First the framework - the Constitution of the United States of America is an amazing document that lays out what the Federal Government and the State Goverments can and cannot do, and lays out our various freedoms.  As this document is based upon the work of John Locke, the Constitution is generally concerned with life, liberty and property, plus a few protections actually spelled out (freedom of religion, speech, due process, equal treatment, etc.)

Now, let's consider this for a brief moment - virtually every part of your life, your property and your liberty are regulated in some way, shape or fashion.  So, if the Constitution is supposed to protect those things, what gives?  Well, because government couldn't effectively function without regulating your life in some way, courts will allow the government to interfere with your rights if it has a good reason.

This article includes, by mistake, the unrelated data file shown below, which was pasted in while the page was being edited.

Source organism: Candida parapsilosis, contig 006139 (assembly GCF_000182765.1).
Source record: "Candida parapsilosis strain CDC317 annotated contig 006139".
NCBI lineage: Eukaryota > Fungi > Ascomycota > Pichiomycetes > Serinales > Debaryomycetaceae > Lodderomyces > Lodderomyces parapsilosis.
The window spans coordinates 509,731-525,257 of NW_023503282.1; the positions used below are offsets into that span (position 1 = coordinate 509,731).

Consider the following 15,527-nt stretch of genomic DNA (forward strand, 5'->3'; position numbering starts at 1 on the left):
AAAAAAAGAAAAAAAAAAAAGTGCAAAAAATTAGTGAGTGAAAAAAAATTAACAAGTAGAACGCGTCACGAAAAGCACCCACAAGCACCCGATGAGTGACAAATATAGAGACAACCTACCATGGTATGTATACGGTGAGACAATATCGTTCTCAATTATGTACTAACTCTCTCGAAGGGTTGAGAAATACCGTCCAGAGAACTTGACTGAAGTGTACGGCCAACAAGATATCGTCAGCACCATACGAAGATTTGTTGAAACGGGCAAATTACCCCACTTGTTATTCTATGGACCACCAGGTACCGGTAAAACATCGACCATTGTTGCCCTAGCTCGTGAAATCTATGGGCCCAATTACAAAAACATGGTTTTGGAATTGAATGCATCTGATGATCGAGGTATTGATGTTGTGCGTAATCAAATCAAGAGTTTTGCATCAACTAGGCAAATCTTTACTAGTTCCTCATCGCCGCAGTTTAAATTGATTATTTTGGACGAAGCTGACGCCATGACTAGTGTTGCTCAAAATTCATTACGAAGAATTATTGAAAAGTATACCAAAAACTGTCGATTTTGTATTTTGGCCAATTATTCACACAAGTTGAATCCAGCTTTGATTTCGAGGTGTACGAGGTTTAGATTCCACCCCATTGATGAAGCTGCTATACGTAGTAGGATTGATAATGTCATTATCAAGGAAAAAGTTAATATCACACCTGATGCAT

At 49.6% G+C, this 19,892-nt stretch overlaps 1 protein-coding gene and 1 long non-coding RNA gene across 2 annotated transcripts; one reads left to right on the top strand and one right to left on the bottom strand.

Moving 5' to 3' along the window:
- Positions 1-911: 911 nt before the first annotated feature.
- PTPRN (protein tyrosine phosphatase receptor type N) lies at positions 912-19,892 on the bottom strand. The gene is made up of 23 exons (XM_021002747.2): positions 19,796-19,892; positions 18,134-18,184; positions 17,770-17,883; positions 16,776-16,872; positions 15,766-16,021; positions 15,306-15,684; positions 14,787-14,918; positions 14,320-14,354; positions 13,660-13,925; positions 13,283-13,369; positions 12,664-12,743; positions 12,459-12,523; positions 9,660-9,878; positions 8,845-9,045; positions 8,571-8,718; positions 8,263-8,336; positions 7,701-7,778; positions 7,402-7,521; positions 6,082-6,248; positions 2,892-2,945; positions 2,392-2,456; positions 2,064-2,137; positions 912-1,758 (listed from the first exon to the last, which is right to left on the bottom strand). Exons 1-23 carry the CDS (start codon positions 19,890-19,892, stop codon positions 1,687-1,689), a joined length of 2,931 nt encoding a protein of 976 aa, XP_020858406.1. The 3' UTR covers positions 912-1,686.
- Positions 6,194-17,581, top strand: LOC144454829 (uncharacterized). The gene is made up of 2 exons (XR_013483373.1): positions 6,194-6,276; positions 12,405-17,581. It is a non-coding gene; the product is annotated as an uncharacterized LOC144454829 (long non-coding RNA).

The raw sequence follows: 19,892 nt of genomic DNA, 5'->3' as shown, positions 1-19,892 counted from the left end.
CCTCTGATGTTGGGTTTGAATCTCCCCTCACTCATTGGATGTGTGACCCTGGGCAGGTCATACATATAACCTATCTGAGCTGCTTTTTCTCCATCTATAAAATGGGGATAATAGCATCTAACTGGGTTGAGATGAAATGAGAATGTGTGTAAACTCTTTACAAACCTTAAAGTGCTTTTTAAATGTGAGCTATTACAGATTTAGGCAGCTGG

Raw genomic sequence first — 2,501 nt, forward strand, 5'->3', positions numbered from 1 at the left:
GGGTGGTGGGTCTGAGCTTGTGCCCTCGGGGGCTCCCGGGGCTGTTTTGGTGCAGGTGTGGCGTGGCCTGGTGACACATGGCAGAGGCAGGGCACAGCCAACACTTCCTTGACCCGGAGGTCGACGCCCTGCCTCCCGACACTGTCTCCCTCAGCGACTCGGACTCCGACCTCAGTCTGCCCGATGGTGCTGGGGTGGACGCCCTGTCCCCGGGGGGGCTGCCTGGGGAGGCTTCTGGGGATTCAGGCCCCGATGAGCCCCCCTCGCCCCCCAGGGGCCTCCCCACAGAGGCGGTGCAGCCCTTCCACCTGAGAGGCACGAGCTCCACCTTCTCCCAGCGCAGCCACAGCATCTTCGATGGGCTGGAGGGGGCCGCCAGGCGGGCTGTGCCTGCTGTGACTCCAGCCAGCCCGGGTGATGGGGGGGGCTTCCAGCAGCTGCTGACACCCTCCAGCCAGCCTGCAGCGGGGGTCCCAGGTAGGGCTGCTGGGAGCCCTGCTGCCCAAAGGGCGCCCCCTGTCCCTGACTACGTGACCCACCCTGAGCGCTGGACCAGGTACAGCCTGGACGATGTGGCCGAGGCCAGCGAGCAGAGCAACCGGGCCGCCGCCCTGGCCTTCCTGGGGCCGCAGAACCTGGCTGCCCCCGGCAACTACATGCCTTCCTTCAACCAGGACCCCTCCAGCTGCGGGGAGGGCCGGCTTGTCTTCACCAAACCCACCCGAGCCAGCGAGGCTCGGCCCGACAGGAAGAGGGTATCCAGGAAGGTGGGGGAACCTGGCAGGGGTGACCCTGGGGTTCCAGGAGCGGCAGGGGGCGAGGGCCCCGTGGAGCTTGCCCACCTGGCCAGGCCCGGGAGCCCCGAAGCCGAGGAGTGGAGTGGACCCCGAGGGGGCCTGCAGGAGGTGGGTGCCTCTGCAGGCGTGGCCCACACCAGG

Take jaywalking, for instance.  State governments can actually prohibit you from walking across the street where you want, and when you want. Why? Because people are dumbasses and will get themselves killed by oncoming traffic.  Also, jaywalking laws don't take away your liberty as much as ask you for a few seconds of your time.  Because its a low level right (seriously, you don't need to cross the street that fucking badly), Courts will allow this one if the government has a reason for it.

As you go up the ladder of rights, reasons need to get better and better.  Say you want to forcibly sterilize women who have mental disabilities because you don't want them to have kids with mental disabilities - woah, woah, hold up there mister.  That kind of regulation crosses too many lines, because you're fucking with someone's ability to have kids - a major part of the right to life and liberty.  There have better be a damned good explanation for that. 

There are also some areas where the Courts won't buy the government's argument.  This is especially true if the regulation has to do with anything race-based.  Thanks to 100 years of segregation and Jim Crow laws, anything that remotely touches on race comes with a "you better have all your ducks in a row, Government" warning label.  With gender discrimination, the level isn't quite as high, but its close.